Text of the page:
Swiveling to the front view of the SF21 and it’s clear to see that the team has made numerous tweaks to the aerodynamic package in order to unlock the car’s potential.

Ferrari SF21 front end

Ferrari SF21 front end

Photo by: Ferrari

The already significantly proportioned front brake duct inlets (circled, above), which help to drive the outwash generated by the front wing ahead of it, have been revised on this year’s car, with a more angular shape favoured, perhaps in an effort to better align the surfaces of the inlet with the suspension and bargeboard elements behind.

A new full-height deflector has been mounted between the sidepod and the outboard deflector in order to better protect the inlet from the turbulence created by the front tyre, and this will also help guide the airflow around the sidepod more effectively (green arrow).

The shoulder of the sidepod inlet has been cut away completely, reducing the overall size of the inlet and providing the airflow a route to the more heavily-contoured downwash bodywork that resides behind (blue arrow). The horizontal slat above the inlet now has two short vortex generators mounted either side of the repositioned wing mirror stalk (red arrows).

Ferrari SF21 detail

Ferrari SF21 detail

Photo by: Ferrari

Much like the majority of the field, Ferrari has designed its sidepod bodywork in order that it sweeps down toward the floor as quickly as possible, while creating a high-waisted cooling outlet at the rear in order that the car’s coke bottle region is expanded.

In an attempt to recover some of the losses associated with this year's rule changes, and to improve the aerodynamic performance of the central portion of the car, the team has made numerous changes that look to mimic the gains made by Mercedes last season.

Ferrari SF21 rear detail

Ferrari SF21 rear detail

Photo by: Ferrari

Mercedes AMG F1 W11 rear suspension

Mercedes AMG F1 W11 rear suspension

Photo by: Giorgio Piola

Ferrari is unable to fully embrace the Mercedes-style suspension layout as it didn’t have enough tokens to change both the crash structure and gearbox carrier. However, in an attempt to imitate the design, Ferrari appears to have spent two development tokens on lengthening the gearbox carrier and raising the point at which the wishbone is mounted (blue arrow).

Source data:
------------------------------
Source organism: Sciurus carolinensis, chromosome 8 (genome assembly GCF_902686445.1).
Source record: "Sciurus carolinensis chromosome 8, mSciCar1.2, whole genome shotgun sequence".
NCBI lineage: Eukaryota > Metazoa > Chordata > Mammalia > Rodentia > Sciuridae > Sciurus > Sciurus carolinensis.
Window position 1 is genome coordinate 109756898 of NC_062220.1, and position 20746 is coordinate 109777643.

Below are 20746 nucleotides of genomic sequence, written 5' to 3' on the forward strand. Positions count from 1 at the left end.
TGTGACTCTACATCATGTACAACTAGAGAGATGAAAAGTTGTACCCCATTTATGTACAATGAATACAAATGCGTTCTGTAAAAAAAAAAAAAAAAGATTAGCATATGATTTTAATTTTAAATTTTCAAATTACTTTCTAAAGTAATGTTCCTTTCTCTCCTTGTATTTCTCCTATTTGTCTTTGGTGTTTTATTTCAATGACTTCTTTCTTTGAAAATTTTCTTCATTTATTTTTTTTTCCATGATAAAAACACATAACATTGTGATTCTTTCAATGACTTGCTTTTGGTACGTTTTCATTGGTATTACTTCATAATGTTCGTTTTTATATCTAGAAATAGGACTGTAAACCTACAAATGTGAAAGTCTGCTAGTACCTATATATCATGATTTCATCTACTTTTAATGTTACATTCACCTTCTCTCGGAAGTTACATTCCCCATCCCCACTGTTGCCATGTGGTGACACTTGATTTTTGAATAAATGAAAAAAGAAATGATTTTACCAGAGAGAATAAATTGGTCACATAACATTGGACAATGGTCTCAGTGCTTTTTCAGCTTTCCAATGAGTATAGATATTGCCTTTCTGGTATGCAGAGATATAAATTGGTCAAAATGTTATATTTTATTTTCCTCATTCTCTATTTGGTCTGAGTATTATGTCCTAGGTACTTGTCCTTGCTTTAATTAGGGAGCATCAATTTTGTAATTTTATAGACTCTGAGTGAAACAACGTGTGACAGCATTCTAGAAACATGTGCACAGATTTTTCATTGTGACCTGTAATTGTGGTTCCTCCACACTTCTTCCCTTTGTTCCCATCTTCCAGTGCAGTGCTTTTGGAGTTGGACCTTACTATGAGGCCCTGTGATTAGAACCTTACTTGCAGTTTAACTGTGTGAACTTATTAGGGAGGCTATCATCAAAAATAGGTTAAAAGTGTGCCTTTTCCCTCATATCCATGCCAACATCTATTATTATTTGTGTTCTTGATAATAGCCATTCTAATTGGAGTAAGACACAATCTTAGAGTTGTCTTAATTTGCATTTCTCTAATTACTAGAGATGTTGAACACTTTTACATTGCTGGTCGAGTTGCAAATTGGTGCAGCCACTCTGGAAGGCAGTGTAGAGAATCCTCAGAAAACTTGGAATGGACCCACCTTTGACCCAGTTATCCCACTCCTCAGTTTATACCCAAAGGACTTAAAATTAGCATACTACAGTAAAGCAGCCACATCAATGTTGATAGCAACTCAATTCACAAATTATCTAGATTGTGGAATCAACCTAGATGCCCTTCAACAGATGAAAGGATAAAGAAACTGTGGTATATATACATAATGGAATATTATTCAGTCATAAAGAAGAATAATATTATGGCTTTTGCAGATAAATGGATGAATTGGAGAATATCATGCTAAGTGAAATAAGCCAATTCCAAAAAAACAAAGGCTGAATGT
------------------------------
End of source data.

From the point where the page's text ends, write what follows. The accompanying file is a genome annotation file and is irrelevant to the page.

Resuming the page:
The shape of the gearbox carrier has likely been slimmed and raised to take advantage of a more exaggerated floor channel like the one reintroduced by the team in the closing stages of last season (below). It’s also worth noting that the removable duckbill-like flap on the rear end of the crash structure, that helped to redirect the exhaust plume upward, has been shortened and a more scalloped profile used in its place (red arrow).

Ferrari SF71H floor channels

Ferrari SF71H floor channels

Photo by: Giorgio Piola

Ferrari had already revealed changes to its new airbox arrangement during a video released several weeks ago, with the SF21 outfitted with a new hood that wraps around the main triangular-shaped body within. What wasn’t clear during that footage was whether the airbox would still be flanked by the ears used last year, but it’s now clear it will be.

Ferrari SF21 detail

Ferrari SF21 detail

Photo by: Ferrari

The floor seen in the images released by the team shows the SF21 outfitted with a similar design to the one tested in Abu Dhabi last season, which featured a trio of winglets midway along the diagonal cutout and a cluster of winglets on the outer edge of the floor just ahead of the rear tyre.

Development is expected to be rampant in this region this season, meaning we’ll likely see a raft of different solutions here throughout the year.

Ferrari SF1000 floor comparison, Abu Dhabi GP

Ferrari SF1000 floor comparison, Abu Dhabi GP

Photo by: Giorgio Piola